The Senate gave final approval yesterday to President Reagan's proposed $50 billion increase in the debt ceiling as Democrats, still smarting from being labeled big spenders for shouldering the debt burden in the past, forced reluctant Republicans to provide the margin of victory.

Despite hours of political posturing and a handful of threatened amendments, Reagan's proposal to raise the borrowing limit from $935 billion to $985 billion was approved 73 to 18, an even bigger margin than the House provided Thursday in approving the measure 305 to 104.

It was Reagan's first legislative victory in Congress, but it came at the price of a pound of political flesh from the new Republican majority in the Senate, many of whose members had been proud to say in the past that they had never voted for a debt ceiling increase.

Wearing what Sen. William L. Armstrong (R-Colo.) called a "smirky demeanor," the Democrats appeared to enjoy every minute of their little drama -- even though they failed, 52 to 41, in an effort earlier in the day to keep the increase to $28 billion.

As the roll call began, the Democrats voted against the debt bill, almost to a man, forcing Republican after Republican to cough up a painful "yes" vote.

Only after Senate Minority Leader Robert C. Byrd (D-W. Va.) was sure that Republican votes had put the measure over the top did he lead a vote-switching parade in which about two dozen Democrats jumped to their feet and changed their votes.

Some, including bruised veterans of recent campaigns who were still nursing grudges over the big-spender charge from GOP opponents, switched with solemnity. Others, such as Henry M. Jackson (D-Wash.), who managed in the confusion to vote yes, then no and then yes again, grinned, danced a little jig and waved at the press gallery. As the bill passed, Majority Leader Howard H. Baker Jr. (R-Tenn.) emitted a long "whew!"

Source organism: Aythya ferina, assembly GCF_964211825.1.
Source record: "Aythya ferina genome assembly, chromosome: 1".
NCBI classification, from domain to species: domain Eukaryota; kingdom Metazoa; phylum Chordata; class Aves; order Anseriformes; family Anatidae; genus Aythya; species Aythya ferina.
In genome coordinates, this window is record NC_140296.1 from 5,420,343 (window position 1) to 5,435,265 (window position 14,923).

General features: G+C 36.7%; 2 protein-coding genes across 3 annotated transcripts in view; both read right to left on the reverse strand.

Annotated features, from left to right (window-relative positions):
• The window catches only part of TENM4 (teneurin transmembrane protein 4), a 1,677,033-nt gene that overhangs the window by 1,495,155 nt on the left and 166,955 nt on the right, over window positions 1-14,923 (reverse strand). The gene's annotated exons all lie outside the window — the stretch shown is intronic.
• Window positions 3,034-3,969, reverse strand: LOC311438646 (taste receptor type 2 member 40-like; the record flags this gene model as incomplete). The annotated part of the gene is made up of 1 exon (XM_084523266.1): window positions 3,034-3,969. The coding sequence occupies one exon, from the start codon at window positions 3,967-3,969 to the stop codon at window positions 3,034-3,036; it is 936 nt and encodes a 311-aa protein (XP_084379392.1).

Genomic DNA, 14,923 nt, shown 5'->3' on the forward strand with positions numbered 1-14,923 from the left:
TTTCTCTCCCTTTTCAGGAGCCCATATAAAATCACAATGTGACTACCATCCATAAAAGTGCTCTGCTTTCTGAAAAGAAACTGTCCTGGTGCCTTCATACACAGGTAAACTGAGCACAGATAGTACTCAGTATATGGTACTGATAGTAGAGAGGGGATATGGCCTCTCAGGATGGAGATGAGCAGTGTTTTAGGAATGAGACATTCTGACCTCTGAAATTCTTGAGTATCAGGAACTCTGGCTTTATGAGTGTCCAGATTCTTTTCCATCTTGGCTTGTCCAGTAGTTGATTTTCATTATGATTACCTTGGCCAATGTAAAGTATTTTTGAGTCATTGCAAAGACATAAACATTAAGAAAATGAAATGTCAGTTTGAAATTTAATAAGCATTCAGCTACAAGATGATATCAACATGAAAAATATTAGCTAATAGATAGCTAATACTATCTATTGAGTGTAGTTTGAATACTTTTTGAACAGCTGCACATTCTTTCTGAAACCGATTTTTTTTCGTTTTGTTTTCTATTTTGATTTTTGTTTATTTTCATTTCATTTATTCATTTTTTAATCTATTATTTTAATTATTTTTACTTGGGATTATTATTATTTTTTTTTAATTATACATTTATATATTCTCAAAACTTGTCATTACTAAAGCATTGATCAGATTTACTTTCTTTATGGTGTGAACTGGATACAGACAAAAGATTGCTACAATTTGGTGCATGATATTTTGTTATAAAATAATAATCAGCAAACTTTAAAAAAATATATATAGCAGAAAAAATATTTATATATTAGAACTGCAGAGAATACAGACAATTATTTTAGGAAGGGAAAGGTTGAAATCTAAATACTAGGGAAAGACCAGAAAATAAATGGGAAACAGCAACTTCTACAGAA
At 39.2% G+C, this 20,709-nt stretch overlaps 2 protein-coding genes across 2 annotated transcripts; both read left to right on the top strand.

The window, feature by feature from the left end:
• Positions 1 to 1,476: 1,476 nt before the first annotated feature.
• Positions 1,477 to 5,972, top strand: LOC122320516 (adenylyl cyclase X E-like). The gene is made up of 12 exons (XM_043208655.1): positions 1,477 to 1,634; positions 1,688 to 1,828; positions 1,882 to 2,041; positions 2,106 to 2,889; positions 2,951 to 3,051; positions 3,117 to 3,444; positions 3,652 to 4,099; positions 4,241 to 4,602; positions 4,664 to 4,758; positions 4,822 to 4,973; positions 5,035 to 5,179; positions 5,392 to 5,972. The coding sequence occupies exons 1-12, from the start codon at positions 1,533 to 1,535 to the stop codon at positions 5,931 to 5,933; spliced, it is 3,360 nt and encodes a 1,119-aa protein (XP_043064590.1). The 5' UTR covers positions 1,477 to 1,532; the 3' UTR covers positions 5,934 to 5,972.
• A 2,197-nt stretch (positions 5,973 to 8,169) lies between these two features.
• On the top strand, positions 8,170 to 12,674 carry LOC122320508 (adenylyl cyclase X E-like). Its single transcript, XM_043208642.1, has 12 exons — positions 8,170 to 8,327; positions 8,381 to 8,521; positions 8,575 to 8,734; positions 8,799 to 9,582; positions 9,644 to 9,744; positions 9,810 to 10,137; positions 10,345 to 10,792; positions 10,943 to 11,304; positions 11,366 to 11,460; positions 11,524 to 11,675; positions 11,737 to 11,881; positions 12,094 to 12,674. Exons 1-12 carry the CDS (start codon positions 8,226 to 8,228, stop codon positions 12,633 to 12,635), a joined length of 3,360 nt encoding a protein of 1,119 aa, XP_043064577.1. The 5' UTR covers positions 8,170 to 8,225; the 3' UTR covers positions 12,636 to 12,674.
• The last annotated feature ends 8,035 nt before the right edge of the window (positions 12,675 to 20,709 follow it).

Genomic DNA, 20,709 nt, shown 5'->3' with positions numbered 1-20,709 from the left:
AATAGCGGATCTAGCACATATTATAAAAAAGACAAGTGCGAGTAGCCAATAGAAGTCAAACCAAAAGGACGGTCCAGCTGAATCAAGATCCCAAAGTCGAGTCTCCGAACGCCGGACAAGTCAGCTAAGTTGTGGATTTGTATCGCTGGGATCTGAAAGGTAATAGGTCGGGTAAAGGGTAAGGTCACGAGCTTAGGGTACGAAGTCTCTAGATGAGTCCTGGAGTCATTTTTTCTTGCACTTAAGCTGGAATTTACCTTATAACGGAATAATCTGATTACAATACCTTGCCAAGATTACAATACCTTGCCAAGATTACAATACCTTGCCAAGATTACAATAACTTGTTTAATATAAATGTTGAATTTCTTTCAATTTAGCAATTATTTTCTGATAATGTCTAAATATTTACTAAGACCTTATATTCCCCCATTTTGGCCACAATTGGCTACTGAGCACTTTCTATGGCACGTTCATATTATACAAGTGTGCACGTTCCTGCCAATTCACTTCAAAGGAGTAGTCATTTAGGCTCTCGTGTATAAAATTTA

In the end, three Republicans (Armstrong, Mack Mattingly of Georgia and John P. East of North Carolina) voted against the measure, along with 24 Democrats of both liberal and conservative persuasion and Sen. Harry F. Byrd Jr. (Ind-Va.). No other Washington area senator voted against it.

Republican floor leaders for the bill tried to make the bitter pill easier to swallow. "I just suggest we support the president on this . . .," said Senate Finance Committee Chairman Bob Dole (R-Kan.), adding that any blame for the nation's mounting debt rested with the Carter administration and previous, Democratic-controlled Congresses.

Not so, the Democrats responded. Regardless of party or philosophy, "there is not a member of this body who hasn't supped at the trough of fiscal irresponsibility," claimed Sen. Dale Bumpers (D-Ark.), noting that a Democratic-controlled Congress had to raise the debt ceiling after the Ford administration left office in 1977.

With Congress facing a Lincoln's Birthday recess between now and the time the current debt ceiling is likely to be breached around Feb. 18, several proposed amendments that could have delayed passage were withdrawn.

Among them were a proposal from Sen. Roger W. Jepsen (R-Iowa) to ban all trade with the Soviet Union as long as the year-old embargo on grain sales continued, and a proposal from Sen. Howard M. Metzenbaum (D-Ohio) to reinstate the price controls on crude oil that Reagan removed last month.

Sen. James A. McClure (R-Idaho) also introduced and then withdrew an amendment to raise the debt ceiling to slightly more than $1 trillion, which he said would be enough to last through next year. McClure's amendment would have had the added effect of shielding Reagan from having to acknowledge a trillion-dollar debt later in his administration, long after the Republicans could conveniently continue to blame Carter. Reagan had reportedly considered such a step but rejected it as difficult to sell Congress at this time.

As it is, the debt ceiling will probably have to be raised again -- probably past the $1 trillion mark -- by September, according to administration officials. Legislation to raise the debt ceiling is needed periodically so the government can continue to borrow money to finance its obligations and day-to-day operations.

At the end of the vote, a group of conservative Republicans led by Sens. Jesse Helms (N.C.) and Orrin G. Hatch (Utah) introduced a "sense of the Senate" resolution urging that no further debt ceiling increases be approved until Congress revises its budget procedures to include such controversial steps as reinstating the president's power to impound congressional appropriations. Other proposals include establishing binding spending ceilings and consideration of a constitutional amendment to require balanced budgets.